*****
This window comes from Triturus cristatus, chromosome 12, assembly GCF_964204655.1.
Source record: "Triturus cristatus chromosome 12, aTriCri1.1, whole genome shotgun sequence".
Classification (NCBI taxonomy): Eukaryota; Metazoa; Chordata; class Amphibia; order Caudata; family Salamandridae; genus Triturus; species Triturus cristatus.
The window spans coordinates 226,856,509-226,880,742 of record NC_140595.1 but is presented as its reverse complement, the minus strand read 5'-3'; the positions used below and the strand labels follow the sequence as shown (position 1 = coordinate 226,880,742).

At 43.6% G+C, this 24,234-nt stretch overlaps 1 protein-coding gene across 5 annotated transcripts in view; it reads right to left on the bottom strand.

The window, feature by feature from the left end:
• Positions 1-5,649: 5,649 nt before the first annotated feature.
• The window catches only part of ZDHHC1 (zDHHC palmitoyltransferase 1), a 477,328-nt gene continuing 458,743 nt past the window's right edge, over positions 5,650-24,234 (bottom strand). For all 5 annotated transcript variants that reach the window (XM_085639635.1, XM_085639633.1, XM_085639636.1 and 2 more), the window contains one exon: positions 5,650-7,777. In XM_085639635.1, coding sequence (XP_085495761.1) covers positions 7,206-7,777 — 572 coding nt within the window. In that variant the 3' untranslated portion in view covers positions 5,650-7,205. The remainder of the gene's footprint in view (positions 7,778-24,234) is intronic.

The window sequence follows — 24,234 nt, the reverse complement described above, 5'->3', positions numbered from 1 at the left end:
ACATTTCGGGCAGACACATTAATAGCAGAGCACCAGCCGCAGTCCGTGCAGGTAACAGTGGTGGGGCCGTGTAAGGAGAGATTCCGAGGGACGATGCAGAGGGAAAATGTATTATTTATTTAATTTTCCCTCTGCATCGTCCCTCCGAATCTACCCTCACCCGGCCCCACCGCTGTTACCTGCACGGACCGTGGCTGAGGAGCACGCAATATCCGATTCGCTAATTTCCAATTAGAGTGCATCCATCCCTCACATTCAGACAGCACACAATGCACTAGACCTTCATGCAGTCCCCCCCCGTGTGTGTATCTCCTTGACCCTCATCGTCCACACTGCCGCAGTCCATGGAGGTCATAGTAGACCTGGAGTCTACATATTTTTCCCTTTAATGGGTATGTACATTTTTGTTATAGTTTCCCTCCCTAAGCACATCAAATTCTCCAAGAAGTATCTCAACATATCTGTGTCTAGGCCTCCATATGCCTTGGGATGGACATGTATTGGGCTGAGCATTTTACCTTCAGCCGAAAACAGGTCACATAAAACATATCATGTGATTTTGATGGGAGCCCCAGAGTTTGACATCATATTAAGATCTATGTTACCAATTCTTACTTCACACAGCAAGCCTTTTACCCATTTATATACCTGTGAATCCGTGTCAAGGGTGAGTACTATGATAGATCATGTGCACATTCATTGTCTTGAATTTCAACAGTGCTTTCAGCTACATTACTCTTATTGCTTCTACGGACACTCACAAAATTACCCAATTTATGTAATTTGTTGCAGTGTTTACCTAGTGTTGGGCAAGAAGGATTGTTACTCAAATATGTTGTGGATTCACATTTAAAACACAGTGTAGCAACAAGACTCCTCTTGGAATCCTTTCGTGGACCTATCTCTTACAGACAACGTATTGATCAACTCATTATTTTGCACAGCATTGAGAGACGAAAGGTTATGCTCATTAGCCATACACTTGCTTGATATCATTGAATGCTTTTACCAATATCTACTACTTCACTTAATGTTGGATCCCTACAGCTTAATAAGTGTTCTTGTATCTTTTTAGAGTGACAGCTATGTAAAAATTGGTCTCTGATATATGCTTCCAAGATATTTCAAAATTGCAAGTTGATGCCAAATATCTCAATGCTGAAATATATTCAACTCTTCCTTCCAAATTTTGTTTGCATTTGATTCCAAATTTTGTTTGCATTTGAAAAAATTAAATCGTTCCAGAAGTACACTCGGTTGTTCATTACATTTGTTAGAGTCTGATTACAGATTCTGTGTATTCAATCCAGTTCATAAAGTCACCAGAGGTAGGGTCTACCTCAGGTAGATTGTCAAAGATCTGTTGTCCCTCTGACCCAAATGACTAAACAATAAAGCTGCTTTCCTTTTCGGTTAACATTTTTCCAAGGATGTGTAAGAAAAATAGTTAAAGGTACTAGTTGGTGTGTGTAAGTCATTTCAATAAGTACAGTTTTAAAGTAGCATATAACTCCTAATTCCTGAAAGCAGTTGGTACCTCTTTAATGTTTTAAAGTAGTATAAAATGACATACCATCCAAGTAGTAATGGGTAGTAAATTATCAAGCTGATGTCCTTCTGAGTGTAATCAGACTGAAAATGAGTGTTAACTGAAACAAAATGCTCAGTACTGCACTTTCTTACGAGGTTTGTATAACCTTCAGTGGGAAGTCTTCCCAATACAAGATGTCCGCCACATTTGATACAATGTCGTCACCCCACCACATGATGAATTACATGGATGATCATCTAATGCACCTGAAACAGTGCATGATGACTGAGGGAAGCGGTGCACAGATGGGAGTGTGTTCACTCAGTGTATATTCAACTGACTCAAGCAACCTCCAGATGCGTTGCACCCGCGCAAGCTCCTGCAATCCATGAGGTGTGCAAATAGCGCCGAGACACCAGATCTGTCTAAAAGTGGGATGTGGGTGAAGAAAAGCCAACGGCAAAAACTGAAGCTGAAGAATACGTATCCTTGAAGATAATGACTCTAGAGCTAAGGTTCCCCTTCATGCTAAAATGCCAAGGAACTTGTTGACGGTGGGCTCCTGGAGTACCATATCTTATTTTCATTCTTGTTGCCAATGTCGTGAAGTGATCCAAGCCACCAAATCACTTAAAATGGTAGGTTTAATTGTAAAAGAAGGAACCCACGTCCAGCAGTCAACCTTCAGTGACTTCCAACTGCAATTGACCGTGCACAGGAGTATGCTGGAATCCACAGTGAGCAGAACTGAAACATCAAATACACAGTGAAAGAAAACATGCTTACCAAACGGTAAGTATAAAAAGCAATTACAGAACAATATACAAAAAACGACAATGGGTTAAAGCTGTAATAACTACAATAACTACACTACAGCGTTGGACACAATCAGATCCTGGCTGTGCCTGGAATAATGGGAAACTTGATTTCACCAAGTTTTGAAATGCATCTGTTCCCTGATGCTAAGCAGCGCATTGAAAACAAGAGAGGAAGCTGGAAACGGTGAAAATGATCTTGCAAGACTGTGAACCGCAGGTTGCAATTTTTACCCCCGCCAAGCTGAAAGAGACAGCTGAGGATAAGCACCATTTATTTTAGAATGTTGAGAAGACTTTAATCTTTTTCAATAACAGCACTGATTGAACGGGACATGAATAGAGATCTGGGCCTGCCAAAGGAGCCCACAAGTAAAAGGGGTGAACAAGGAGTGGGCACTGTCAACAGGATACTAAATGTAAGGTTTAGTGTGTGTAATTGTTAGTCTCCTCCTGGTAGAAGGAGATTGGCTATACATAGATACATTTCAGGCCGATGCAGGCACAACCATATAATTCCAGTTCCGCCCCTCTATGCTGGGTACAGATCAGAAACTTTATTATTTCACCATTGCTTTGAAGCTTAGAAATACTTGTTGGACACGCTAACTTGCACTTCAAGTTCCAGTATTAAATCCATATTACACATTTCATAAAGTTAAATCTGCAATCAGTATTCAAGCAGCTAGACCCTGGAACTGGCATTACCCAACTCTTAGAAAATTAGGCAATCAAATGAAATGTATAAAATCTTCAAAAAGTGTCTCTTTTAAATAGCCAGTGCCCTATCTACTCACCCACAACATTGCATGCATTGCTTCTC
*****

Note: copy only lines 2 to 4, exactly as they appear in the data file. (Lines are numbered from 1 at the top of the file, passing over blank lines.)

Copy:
Source record: "Triturus cristatus chromosome 12, aTriCri1.1, whole genome shotgun sequence".
Classification (NCBI taxonomy): Eukaryota; Metazoa; Chordata; class Amphibia; order Caudata; family Salamandridae; genus Triturus; species Triturus cristatus.
The window spans coordinates 226,856,509-226,880,742 of record NC_140595.1 but is presented as its reverse complement, the minus strand read 5'-3'; the positions used below and the strand labels follow the sequence as shown (position 1 = coordinate 226,880,742).